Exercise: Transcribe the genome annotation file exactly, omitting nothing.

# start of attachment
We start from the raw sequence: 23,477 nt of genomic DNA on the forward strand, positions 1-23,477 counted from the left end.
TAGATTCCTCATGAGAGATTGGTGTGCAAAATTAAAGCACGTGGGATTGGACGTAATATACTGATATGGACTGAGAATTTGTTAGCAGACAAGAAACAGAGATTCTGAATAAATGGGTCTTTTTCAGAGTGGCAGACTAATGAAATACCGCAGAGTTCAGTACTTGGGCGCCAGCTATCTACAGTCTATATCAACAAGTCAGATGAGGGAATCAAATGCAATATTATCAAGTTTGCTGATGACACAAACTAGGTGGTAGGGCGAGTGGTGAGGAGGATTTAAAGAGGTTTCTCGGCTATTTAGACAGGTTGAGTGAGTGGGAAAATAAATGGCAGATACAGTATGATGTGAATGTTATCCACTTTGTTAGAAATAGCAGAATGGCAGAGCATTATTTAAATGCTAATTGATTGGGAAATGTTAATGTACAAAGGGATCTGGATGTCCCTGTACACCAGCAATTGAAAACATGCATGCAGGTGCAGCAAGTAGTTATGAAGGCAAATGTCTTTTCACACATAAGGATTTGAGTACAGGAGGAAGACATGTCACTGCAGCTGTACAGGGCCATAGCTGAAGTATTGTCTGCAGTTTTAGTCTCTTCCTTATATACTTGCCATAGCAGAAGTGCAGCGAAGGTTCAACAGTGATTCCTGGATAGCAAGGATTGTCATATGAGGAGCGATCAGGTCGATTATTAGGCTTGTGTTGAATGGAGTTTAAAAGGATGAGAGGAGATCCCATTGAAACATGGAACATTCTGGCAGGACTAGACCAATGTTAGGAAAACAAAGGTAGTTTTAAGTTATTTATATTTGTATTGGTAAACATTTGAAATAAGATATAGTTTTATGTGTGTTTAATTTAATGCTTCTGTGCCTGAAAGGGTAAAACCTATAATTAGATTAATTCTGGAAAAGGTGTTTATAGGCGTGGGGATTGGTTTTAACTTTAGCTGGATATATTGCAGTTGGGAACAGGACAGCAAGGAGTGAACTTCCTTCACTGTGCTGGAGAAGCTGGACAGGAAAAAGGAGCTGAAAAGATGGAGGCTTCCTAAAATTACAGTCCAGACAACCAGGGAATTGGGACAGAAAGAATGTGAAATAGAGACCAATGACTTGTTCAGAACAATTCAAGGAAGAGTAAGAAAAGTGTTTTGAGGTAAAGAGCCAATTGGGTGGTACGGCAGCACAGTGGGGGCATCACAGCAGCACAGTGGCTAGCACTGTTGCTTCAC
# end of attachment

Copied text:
We start from the raw sequence: 23,477 nt of genomic DNA on the forward strand, positions 1-23,477 counted from the left end.
TAGATTCCTCATGAGAGATTGGTGTGCAAAATTAAAGCACGTGGGATTGGACGTAATATACTGATATGGACTGAGAATTTGTTAGCAGACAAGAAACAGAGATTCTGAATAAATGGGTCTTTTTCAGAGTGGCAGACTAATGAAATACCGCAGAGTTCAGTACTTGGGCGCCAGCTATCTACAGTCTATATCAACAAGTCAGATGAGGGAATCAAATGCAATATTATCAAGTTTGCTGATGACACAAACTAGGTGGTAGGGCGAGTGGTGAGGAGGATTTAAAGAGGTTTCTCGGCTATTTAGACAGGTTGAGTGAGTGGGAAAATAAATGGCAGATACAGTATGATGTGAATGTTATCCACTTTGTTAGAAATAGCAGAATGGCAGAGCATTATTTAAATGCTAATTGATTGGGAAATGTTAATGTACAAAGGGATCTGGATGTCCCTGTACACCAGCAATTGAAAACATGCATGCAGGTGCAGCAAGTAGTTATGAAGGCAAATGTCTTTTCACACATAAGGATTTGAGTACAGGAGGAAGACATGTCACTGCAGCTGTACAGGGCCATAGCTGAAGTATTGTCTGCAGTTTTAGTCTCTTCCTTATATACTTGCCATAGCAGAAGTGCAGCGAAGGTTCAACAGTGATTCCTGGATAGCAAGGATTGTCATATGAGGAGCGATCAGGTCGATTATTAGGCTTGTGTTGAATGGAGTTTAAAAGGATGAGAGGAGATCCCATTGAAACATGGAACATTCTGGCAGGACTAGACCAATGTTAGGAAAACAAAGGTAGTTTTAAGTTATTTATATTTGTATTGGTAAACATTTGAAATAAGATATAGTTTTATGTGTGTTTAATTTAATGCTTCTGTGCCTGAAAGGGTAAAACCTATAATTAGATTAATTCTGGAAAAGGTGTTTATAGGCGTGGGGATTGGTTTTAACTTTAGCTGGATATATTGCAGTTGGGAACAGGACAGCAAGGAGTGAACTTCCTTCACTGTGCTGGAGAAGCTGGACAGGAAAAAGGAGCTGAAAAGATGGAGGCTTCCTAAAATTACAGTCCAGACAACCAGGGAATTGGGACAGAAAGAATGTGAAATAGAGACCAATGACTTGTTCAGAACAATTCAAGGAAGAGTAAGAAAAGTGTTTTGAGGTAAAGAGCCAATTGGGTGGTACGGCAGCACAGTGGGGGCATCACAGCAGCACAGTGGCTAGCACTGTTGCTTCAC